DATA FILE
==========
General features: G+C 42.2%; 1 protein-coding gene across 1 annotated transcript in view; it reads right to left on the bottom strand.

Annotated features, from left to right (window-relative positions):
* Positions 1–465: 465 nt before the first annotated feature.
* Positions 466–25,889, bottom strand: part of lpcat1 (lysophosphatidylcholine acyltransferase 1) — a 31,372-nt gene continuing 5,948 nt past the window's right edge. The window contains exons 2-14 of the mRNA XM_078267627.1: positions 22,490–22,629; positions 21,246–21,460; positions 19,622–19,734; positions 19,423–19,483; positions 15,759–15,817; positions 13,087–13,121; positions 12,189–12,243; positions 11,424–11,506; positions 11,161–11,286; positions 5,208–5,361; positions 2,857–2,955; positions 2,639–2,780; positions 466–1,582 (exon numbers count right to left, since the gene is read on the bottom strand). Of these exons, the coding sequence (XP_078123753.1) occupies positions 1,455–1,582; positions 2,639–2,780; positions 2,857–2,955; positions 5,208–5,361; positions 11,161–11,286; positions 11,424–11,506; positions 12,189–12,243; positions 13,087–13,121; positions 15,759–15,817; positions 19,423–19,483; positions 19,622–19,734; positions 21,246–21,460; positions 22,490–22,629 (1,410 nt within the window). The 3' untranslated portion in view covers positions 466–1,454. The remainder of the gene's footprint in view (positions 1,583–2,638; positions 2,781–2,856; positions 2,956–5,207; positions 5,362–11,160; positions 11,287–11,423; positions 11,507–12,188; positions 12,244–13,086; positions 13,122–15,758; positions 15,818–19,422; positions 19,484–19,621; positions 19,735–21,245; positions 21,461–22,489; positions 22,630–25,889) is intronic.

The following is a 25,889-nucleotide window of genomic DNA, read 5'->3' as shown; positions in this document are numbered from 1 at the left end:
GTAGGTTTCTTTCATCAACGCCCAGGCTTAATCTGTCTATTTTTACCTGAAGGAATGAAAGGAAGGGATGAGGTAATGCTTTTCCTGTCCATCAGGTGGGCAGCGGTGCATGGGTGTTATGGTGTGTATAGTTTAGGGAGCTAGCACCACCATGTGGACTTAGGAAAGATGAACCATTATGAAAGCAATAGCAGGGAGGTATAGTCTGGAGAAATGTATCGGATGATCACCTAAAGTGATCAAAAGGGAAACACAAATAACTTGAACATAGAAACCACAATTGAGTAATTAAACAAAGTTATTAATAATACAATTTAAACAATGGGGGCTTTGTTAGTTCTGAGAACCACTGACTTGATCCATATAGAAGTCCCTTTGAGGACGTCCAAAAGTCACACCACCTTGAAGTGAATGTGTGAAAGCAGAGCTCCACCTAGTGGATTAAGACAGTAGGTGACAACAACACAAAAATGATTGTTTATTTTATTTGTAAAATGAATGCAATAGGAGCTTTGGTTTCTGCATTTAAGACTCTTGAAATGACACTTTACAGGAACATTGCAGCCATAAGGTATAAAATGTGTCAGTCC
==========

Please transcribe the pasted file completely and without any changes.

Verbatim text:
General features: G+C 42.2%; 1 protein-coding gene across 1 annotated transcript in view; it reads right to left on the bottom strand.

Annotated features, from left to right (window-relative positions):
* Positions 1–465: 465 nt before the first annotated feature.
* Positions 466–25,889, bottom strand: part of lpcat1 (lysophosphatidylcholine acyltransferase 1) — a 31,372-nt gene continuing 5,948 nt past the window's right edge. The window contains exons 2-14 of the mRNA XM_078267627.1: positions 22,490–22,629; positions 21,246–21,460; positions 19,622–19,734; positions 19,423–19,483; positions 15,759–15,817; positions 13,087–13,121; positions 12,189–12,243; positions 11,424–11,506; positions 11,161–11,286; positions 5,208–5,361; positions 2,857–2,955; positions 2,639–2,780; positions 466–1,582 (exon numbers count right to left, since the gene is read on the bottom strand). Of these exons, the coding sequence (XP_078123753.1) occupies positions 1,455–1,582; positions 2,639–2,780; positions 2,857–2,955; positions 5,208–5,361; positions 11,161–11,286; positions 11,424–11,506; positions 12,189–12,243; positions 13,087–13,121; positions 15,759–15,817; positions 19,423–19,483; positions 19,622–19,734; positions 21,246–21,460; positions 22,490–22,629 (1,410 nt within the window). The 3' untranslated portion in view covers positions 466–1,454. The remainder of the gene's footprint in view (positions 1,583–2,638; positions 2,781–2,856; positions 2,956–5,207; positions 5,362–11,160; positions 11,287–11,423; positions 11,507–12,188; positions 12,244–13,086; positions 13,122–15,758; positions 15,818–19,422; positions 19,484–19,621; positions 19,735–21,245; positions 21,461–22,489; positions 22,630–25,889) is intronic.

The following is a 25,889-nucleotide window of genomic DNA, read 5'->3' as shown; positions in this document are numbered from 1 at the left end:
GTAGGTTTCTTTCATCAACGCCCAGGCTTAATCTGTCTATTTTTACCTGAAGGAATGAAAGGAAGGGATGAGGTAATGCTTTTCCTGTCCATCAGGTGGGCAGCGGTGCATGGGTGTTATGGTGTGTATAGTTTAGGGAGCTAGCACCACCATGTGGACTTAGGAAAGATGAACCATTATGAAAGCAATAGCAGGGAGGTATAGTCTGGAGAAATGTATCGGATGATCACCTAAAGTGATCAAAAGGGAAACACAAATAACTTGAACATAGAAACCACAATTGAGTAATTAAACAAAGTTATTAATAATACAATTTAAACAATGGGGGCTTTGTTAGTTCTGAGAACCACTGACTTGATCCATATAGAAGTCCCTTTGAGGACGTCCAAAAGTCACACCACCTTGAAGTGAATGTGTGAAAGCAGAGCTCCACCTAGTGGATTAAGACAGTAGGTGACAACAACACAAAAATGATTGTTTATTTTATTTGTAAAATGAATGCAATAGGAGCTTTGGTTTCTGCATTTAAGACTCTTGAAATGACACTTTACAGGAACATTGCAGCCATAAGGTATAAAATGTGTCAGTCC